Considered by many to be the greatest shooter of all-time, Curry joined the 50-40-90 Club in 2015-16 when he shot 50.4% from the floor, 45.4% from deep, and hit a league-best 90.8% of his freebies. His deadly marksmanship helped him earn his first scoring title, and paved the way for the Golden State Warriors to set an NBA record with 73 wins in the regular season.

Curry’s accuracy proved to be infectious that season, as the Dubs led the NBA in field goal percentage (48.7%), 3-point percentage (41.6%), and effective field goal percentage (55.4%), and finished second in true shooting percentage (58.5%).

Malcolm Brogdon (2018-19)

Didn’t expect to see Malcolm Brogdon on this list, did you? The former Rookie of the Year joined the ranks of the immortals in 2018-19, when he shot 50.5% from the floor, 42.6% from beyond the arc, and 92.8% from the line with the Milwaukee Bucks. In fact, he only missed 11 free-throws all year.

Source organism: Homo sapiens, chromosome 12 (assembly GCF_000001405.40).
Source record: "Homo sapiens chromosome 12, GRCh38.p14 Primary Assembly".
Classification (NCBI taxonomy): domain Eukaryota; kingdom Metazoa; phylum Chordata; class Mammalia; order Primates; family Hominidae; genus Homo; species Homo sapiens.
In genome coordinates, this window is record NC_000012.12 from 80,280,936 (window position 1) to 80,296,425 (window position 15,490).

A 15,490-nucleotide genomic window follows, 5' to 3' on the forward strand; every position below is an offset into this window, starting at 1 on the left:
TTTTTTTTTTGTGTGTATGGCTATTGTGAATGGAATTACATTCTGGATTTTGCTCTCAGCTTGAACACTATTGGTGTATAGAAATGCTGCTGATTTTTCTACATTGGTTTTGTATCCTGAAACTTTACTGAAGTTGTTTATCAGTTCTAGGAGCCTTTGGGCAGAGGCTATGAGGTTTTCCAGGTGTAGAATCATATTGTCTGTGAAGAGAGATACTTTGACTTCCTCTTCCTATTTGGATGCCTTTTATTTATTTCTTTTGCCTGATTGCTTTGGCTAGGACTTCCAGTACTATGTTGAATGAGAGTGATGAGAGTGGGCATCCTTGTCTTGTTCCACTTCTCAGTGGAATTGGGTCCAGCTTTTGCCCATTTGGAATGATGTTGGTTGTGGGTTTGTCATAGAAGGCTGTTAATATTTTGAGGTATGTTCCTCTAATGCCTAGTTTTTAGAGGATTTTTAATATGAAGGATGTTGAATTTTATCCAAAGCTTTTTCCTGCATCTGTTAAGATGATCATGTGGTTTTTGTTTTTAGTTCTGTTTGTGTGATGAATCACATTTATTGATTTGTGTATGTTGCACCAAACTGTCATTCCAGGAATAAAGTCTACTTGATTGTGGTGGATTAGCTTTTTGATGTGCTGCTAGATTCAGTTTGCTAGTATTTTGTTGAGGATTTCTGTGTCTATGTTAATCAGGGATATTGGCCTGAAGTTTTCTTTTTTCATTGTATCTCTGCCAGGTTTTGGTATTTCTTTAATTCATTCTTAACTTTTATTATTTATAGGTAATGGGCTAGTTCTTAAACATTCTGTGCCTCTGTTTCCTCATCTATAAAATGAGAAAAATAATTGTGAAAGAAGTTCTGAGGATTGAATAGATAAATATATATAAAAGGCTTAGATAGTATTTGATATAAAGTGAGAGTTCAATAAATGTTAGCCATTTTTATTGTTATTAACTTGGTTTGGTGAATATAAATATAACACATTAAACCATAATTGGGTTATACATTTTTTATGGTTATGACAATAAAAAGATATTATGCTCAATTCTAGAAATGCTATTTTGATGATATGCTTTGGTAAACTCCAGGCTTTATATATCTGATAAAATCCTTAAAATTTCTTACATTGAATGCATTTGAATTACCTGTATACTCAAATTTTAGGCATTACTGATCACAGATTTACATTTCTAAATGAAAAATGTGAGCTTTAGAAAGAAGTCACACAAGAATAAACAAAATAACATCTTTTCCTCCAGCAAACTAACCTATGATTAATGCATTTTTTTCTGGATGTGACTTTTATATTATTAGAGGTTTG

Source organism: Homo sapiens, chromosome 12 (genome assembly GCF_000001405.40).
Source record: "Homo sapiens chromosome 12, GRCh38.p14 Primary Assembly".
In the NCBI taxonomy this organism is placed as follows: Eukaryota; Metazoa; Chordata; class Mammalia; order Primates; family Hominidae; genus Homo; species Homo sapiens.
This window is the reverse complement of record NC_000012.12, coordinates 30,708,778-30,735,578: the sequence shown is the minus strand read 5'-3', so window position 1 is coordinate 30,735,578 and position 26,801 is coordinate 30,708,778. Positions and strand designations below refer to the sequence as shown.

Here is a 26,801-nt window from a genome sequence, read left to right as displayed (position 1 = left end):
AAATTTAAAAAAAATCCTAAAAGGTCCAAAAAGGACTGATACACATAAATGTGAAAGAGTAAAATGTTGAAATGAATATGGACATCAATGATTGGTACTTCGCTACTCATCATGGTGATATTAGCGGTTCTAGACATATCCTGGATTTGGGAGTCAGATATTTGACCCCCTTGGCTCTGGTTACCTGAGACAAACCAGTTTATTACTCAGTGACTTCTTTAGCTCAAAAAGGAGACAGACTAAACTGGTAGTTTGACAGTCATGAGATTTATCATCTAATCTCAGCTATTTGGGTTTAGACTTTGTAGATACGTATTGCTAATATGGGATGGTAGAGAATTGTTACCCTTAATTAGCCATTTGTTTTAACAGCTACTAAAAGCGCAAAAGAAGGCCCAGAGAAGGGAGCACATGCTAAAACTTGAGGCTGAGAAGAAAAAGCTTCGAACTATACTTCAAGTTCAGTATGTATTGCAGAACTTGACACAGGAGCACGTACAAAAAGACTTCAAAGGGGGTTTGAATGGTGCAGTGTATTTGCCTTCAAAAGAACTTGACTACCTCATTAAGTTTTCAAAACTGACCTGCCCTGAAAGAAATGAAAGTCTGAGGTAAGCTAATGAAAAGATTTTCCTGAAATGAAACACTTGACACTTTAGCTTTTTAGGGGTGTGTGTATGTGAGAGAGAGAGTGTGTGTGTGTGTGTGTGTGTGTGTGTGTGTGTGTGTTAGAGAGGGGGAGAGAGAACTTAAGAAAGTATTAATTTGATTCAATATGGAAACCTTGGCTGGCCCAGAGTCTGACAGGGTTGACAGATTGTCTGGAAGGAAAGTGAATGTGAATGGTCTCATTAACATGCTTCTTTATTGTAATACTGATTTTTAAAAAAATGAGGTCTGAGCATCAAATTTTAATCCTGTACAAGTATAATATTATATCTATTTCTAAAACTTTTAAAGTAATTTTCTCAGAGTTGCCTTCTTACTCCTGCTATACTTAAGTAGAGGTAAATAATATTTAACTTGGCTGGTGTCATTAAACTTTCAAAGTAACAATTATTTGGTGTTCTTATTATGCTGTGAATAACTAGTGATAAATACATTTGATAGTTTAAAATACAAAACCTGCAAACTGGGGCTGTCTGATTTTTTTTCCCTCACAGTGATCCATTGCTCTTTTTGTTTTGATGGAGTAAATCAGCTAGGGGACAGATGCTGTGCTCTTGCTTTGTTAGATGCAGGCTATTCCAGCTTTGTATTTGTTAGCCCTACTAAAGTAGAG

The mild-mannered point guard has since developed into a high-volume scorer for the Pacers, and is in the midst of averaging 20+ points per game for the second consecutive season.

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Brooklyn Nets guard Kyrie Irving (11) makes a pass. (Photo by Brian Rothmuller/Icon Sportswire)

Kyrie Irving (2020-21)

Love him or hate him, it’s impossible to ignore Kyrie Irving’s transcendent ability to fill up the hoop. The seven-time All-Star capped off one of his finest seasons as a pro in 2020-21 when he finished with an impressive .506/.403/.922 slash line.

Irving’s remarkable accuracy helped stake Brooklyn to a 48-24 record, and the club advanced to the second round of the playoffs before injuries to Kyrie, and others, sent the Nets packing.